Computer automation has created new jobs that no one could even imagine 40 years ago. Automation has increased wealth across all income classes as prices are lowered so consumers are happier and can buy more with their hard earned dollars. The economy becomes deeper and more diverse as life becomes richer with greater opportunities for everyone, even someone who is disabled with Muscular Dystrophy (M.D.) like myself that can’t do a more physically demanding job.

Computer automation has led to so many opportunities that years ago, a disease like Muscular Dystrophy (M.D.) would have doomed me to poverty because physically I’m unable to do a lot of jobs. Today, I can work a day job in an office as a bookkeeper and in IT support, and at night I can stock trade and produce value for others over the internet blogging about the stock market. I’ve never been on government assistance and a burden to tax payers even though I have M.D. thanks to computer automation creating a deep and diverse economy.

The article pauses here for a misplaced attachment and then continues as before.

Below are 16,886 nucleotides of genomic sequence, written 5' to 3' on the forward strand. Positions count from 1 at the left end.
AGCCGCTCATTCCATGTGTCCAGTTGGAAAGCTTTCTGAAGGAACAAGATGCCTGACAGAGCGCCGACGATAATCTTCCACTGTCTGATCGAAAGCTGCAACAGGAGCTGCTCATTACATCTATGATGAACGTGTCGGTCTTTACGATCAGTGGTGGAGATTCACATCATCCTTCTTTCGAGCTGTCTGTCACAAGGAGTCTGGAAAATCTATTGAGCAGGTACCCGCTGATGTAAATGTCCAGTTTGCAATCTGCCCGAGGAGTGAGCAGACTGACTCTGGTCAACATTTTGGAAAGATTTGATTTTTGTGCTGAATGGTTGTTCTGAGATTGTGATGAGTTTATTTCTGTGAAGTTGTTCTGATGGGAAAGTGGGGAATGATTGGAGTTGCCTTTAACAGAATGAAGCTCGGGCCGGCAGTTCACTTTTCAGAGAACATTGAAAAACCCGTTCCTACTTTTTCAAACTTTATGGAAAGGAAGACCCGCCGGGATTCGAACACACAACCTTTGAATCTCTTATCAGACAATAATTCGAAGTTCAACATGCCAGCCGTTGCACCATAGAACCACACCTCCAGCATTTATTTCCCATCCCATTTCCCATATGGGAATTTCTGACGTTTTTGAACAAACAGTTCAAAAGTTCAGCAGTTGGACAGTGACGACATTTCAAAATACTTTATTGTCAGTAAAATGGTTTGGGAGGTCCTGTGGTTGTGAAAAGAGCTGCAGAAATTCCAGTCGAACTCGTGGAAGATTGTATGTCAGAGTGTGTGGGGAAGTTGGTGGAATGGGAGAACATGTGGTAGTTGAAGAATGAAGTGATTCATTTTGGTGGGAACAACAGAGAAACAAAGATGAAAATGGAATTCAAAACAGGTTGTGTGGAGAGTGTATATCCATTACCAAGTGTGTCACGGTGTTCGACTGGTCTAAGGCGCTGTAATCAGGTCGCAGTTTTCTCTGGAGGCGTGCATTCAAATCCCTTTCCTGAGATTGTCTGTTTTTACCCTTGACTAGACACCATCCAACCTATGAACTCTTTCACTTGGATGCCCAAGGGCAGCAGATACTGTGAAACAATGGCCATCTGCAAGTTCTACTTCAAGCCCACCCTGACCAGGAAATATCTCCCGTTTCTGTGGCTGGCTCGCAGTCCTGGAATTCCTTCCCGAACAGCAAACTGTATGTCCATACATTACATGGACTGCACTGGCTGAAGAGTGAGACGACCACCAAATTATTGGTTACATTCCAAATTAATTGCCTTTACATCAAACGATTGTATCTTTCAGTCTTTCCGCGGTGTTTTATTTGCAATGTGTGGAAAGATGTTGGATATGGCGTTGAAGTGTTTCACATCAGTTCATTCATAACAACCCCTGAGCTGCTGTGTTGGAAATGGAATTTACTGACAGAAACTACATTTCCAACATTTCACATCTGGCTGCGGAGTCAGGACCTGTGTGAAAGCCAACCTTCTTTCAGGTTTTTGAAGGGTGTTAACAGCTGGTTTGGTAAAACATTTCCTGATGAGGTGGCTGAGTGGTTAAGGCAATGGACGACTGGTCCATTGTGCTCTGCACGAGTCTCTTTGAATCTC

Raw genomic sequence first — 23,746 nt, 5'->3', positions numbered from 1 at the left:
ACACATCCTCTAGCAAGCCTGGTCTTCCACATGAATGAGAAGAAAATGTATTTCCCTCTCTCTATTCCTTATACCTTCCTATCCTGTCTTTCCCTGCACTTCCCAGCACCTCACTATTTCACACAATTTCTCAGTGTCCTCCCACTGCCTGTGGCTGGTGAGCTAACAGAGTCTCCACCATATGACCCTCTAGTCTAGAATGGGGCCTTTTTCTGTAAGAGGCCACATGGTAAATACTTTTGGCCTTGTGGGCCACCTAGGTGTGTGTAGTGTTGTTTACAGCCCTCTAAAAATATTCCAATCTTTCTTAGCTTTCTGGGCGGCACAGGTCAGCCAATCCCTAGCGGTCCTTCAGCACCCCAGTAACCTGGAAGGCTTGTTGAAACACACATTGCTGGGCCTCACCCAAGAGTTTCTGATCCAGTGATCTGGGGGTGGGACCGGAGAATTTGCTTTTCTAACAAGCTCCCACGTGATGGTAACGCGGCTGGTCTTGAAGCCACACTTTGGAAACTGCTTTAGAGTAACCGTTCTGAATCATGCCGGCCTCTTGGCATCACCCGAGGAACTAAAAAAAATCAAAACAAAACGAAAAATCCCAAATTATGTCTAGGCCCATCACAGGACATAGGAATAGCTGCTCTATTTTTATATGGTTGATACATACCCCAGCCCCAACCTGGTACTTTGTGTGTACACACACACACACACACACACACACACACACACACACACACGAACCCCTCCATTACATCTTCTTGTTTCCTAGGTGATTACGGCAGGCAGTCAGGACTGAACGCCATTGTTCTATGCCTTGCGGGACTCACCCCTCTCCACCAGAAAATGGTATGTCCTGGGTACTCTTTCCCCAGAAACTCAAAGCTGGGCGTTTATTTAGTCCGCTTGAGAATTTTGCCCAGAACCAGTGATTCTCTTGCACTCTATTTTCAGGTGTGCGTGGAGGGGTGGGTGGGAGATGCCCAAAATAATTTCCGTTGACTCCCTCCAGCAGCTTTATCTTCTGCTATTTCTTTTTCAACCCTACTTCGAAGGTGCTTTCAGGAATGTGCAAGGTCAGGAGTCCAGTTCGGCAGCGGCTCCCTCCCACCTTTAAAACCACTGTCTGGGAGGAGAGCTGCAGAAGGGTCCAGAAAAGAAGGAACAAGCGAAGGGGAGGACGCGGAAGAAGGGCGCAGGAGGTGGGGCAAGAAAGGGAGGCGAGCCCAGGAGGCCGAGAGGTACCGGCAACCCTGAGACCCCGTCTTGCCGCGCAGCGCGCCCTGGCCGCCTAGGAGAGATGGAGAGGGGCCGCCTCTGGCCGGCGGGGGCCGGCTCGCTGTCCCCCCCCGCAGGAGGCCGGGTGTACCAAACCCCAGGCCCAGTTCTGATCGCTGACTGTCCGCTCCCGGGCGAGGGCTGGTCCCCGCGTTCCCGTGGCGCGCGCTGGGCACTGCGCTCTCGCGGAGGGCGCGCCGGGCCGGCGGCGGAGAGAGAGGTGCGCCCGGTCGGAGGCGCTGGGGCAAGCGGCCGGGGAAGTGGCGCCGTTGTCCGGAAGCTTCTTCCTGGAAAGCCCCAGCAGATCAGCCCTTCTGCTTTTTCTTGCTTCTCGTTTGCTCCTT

For every change there’s always another opportunity of equal or greater value waiting.

Therefore, my final opinion on computer A.I. and automation is that it’s a positive for the economy. I don’t believe that computer A.I. and automation is going to take all of our jobs because of economics and the law of supply and demand. If it did take all of our jobs, it would cease to be. Our goal then is to find emerging opportunities in this space that we can invest in and make a fortune over the coming years.